Why Temporary Restraining Orders May Not Stop An Abuser From Getting A Gun

Under federal law, a temporary restraining order doesn’t prevent someone from purchasing a gun.

By Ryan LindsayMarch 10, 2020 9:39 am, , ,

From KERA:

Merry Jackson wanted to protect her daughter, Lori. She did the best she could. But when Lori’s husband, Scott Gellatly, stormed through the door of her parents’ home, there wasn’t much Merry could do.

“He’s here! Scott’s here!” Lori screamed upstairs to her mother, who was in bed with her twin 18-month-old grandchildren.

Merry hit the panic button she wore around her neck that was linked to her home security system. Lori called 9-1-1. Through tears she told the dispatcher that her husband was back, that she had a temporary restraining order against him and that when he left five weeks ago, he had taken his gun with him. Then, Lori and Merry went downstairs, hoping that Gellatly wouldn’t come for the babies.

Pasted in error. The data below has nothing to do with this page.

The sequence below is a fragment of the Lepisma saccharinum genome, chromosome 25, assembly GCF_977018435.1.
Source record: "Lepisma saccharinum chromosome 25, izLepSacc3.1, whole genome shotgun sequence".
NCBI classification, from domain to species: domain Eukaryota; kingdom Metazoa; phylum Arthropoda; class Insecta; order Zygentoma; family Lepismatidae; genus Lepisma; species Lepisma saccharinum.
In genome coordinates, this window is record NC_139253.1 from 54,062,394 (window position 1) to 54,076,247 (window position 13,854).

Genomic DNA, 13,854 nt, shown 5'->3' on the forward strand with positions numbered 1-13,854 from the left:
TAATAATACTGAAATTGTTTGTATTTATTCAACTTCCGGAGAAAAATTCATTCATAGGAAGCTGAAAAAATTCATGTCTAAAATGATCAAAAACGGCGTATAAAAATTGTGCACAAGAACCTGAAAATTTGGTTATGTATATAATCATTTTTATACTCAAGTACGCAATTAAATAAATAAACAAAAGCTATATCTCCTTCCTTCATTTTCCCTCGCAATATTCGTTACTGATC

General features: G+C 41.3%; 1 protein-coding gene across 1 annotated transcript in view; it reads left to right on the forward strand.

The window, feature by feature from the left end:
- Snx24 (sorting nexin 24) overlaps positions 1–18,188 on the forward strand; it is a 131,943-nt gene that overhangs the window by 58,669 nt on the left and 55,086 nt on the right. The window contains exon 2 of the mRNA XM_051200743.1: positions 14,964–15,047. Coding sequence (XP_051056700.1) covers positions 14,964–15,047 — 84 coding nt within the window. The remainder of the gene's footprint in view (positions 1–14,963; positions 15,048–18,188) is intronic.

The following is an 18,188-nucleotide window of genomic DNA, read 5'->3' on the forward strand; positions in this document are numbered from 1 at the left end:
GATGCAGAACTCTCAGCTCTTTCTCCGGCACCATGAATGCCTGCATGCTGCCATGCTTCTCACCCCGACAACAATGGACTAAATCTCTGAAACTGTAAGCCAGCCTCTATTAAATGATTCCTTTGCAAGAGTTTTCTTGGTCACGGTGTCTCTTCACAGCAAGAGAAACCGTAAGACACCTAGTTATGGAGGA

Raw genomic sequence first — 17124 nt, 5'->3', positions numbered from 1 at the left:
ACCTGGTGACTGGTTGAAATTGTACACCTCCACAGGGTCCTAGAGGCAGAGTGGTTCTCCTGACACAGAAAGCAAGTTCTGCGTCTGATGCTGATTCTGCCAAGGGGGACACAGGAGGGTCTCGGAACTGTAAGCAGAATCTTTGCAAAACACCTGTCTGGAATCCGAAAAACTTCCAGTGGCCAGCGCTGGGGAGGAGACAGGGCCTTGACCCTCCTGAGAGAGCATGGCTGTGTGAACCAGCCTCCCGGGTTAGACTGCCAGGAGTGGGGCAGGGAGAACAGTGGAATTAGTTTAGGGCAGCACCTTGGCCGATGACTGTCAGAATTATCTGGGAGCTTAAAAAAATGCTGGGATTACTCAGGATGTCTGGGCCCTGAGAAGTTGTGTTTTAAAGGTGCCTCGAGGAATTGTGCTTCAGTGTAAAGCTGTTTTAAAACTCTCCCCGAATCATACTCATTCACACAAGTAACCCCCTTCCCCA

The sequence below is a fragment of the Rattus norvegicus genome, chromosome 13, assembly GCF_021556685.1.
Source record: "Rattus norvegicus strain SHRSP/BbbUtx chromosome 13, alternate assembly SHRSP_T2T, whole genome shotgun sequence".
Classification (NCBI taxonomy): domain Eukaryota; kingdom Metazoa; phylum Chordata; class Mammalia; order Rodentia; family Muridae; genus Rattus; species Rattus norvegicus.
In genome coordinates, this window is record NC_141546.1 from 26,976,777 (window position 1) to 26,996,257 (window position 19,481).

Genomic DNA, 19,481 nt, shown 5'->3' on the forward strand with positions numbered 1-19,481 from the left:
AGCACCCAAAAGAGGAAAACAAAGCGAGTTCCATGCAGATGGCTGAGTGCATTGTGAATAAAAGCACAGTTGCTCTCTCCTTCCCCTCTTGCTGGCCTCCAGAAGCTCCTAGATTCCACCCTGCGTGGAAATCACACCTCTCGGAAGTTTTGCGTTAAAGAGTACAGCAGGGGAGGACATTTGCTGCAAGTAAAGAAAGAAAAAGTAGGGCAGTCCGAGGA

“We knew he was coming in a rage,” Merry said.

They fought at the door.

“He had Lori by the hair and he was trying to pull her out,” Merry said.

Lori and Merry pulled against him, screaming.

“He was losing the battle,” Merry said, “and he just let go with one hand and went in his pocket and pulled out a gun.”

Gellatly started shooting. He hit Merry in her jaw, arm and back. He shot Lori in her head and chest.

“You can’t fight a gun,” Merry said.

“Please don’t kill mommy” were her daughter’s last words.

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